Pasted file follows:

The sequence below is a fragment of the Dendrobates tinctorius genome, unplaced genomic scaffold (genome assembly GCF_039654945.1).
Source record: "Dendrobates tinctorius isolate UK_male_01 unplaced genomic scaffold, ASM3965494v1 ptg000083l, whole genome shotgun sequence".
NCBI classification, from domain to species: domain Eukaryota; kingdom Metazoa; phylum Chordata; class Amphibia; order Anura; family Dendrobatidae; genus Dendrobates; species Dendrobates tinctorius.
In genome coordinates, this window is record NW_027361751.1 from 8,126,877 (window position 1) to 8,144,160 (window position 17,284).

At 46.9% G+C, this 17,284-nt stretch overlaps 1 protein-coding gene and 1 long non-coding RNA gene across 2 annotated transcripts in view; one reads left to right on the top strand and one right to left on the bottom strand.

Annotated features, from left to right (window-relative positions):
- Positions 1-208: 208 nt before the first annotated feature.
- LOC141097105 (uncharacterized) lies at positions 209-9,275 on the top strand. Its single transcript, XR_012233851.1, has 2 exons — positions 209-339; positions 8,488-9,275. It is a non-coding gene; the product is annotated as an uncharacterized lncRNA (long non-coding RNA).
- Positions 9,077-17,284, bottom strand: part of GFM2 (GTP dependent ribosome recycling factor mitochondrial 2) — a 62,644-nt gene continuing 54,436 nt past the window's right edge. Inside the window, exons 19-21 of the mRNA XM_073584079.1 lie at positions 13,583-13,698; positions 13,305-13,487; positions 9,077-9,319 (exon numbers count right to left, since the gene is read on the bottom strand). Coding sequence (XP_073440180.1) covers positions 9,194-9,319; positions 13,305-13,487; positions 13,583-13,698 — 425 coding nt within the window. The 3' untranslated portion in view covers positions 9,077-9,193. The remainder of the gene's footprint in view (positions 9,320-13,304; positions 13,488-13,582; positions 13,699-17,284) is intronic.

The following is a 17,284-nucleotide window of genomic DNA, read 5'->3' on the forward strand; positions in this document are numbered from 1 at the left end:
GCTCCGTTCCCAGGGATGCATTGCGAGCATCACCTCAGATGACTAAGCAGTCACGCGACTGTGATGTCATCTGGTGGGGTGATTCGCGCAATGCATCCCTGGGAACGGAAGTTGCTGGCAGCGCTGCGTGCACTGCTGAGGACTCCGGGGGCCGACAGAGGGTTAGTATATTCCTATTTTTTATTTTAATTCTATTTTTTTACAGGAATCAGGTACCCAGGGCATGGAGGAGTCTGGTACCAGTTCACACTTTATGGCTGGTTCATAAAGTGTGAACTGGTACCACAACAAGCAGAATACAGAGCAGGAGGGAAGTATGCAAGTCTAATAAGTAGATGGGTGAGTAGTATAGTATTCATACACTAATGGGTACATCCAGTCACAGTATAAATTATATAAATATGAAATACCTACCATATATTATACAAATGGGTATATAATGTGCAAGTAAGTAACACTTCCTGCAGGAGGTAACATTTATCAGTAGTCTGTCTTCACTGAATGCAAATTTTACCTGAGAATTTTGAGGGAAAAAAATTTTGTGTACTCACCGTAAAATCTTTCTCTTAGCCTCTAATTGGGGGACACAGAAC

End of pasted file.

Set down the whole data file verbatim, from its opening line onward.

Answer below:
The sequence below is a fragment of the Dendrobates tinctorius genome, unplaced genomic scaffold (genome assembly GCF_039654945.1).
Source record: "Dendrobates tinctorius isolate UK_male_01 unplaced genomic scaffold, ASM3965494v1 ptg000083l, whole genome shotgun sequence".
NCBI classification, from domain to species: domain Eukaryota; kingdom Metazoa; phylum Chordata; class Amphibia; order Anura; family Dendrobatidae; genus Dendrobates; species Dendrobates tinctorius.
In genome coordinates, this window is record NW_027361751.1 from 8,126,877 (window position 1) to 8,144,160 (window position 17,284).

At 46.9% G+C, this 17,284-nt stretch overlaps 1 protein-coding gene and 1 long non-coding RNA gene across 2 annotated transcripts in view; one reads left to right on the top strand and one right to left on the bottom strand.

Annotated features, from left to right (window-relative positions):
- Positions 1-208: 208 nt before the first annotated feature.
- LOC141097105 (uncharacterized) lies at positions 209-9,275 on the top strand. Its single transcript, XR_012233851.1, has 2 exons — positions 209-339; positions 8,488-9,275. It is a non-coding gene; the product is annotated as an uncharacterized lncRNA (long non-coding RNA).
- Positions 9,077-17,284, bottom strand: part of GFM2 (GTP dependent ribosome recycling factor mitochondrial 2) — a 62,644-nt gene continuing 54,436 nt past the window's right edge. Inside the window, exons 19-21 of the mRNA XM_073584079.1 lie at positions 13,583-13,698; positions 13,305-13,487; positions 9,077-9,319 (exon numbers count right to left, since the gene is read on the bottom strand). Coding sequence (XP_073440180.1) covers positions 9,194-9,319; positions 13,305-13,487; positions 13,583-13,698 — 425 coding nt within the window. The 3' untranslated portion in view covers positions 9,077-9,193. The remainder of the gene's footprint in view (positions 9,320-13,304; positions 13,488-13,582; positions 13,699-17,284) is intronic.

The following is a 17,284-nucleotide window of genomic DNA, read 5'->3' on the forward strand; positions in this document are numbered from 1 at the left end:
GCTCCGTTCCCAGGGATGCATTGCGAGCATCACCTCAGATGACTAAGCAGTCACGCGACTGTGATGTCATCTGGTGGGGTGATTCGCGCAATGCATCCCTGGGAACGGAAGTTGCTGGCAGCGCTGCGTGCACTGCTGAGGACTCCGGGGGCCGACAGAGGGTTAGTATATTCCTATTTTTTATTTTAATTCTATTTTTTTACAGGAATCAGGTACCCAGGGCATGGAGGAGTCTGGTACCAGTTCACACTTTATGGCTGGTTCATAAAGTGTGAACTGGTACCACAACAAGCAGAATACAGAGCAGGAGGGAAGTATGCAAGTCTAATAAGTAGATGGGTGAGTAGTATAGTATTCATACACTAATGGGTACATCCAGTCACAGTATAAATTATATAAATATGAAATACCTACCATATATTATACAAATGGGTATATAATGTGCAAGTAAGTAACACTTCCTGCAGGAGGTAACATTTATCAGTAGTCTGTCTTCACTGAATGCAAATTTTACCTGAGAATTTTGAGGGAAAAAAATTTTGTGTACTCACCGTAAAATCTTTCTCTTAGCCTCTAATTGGGGGACACAGAAC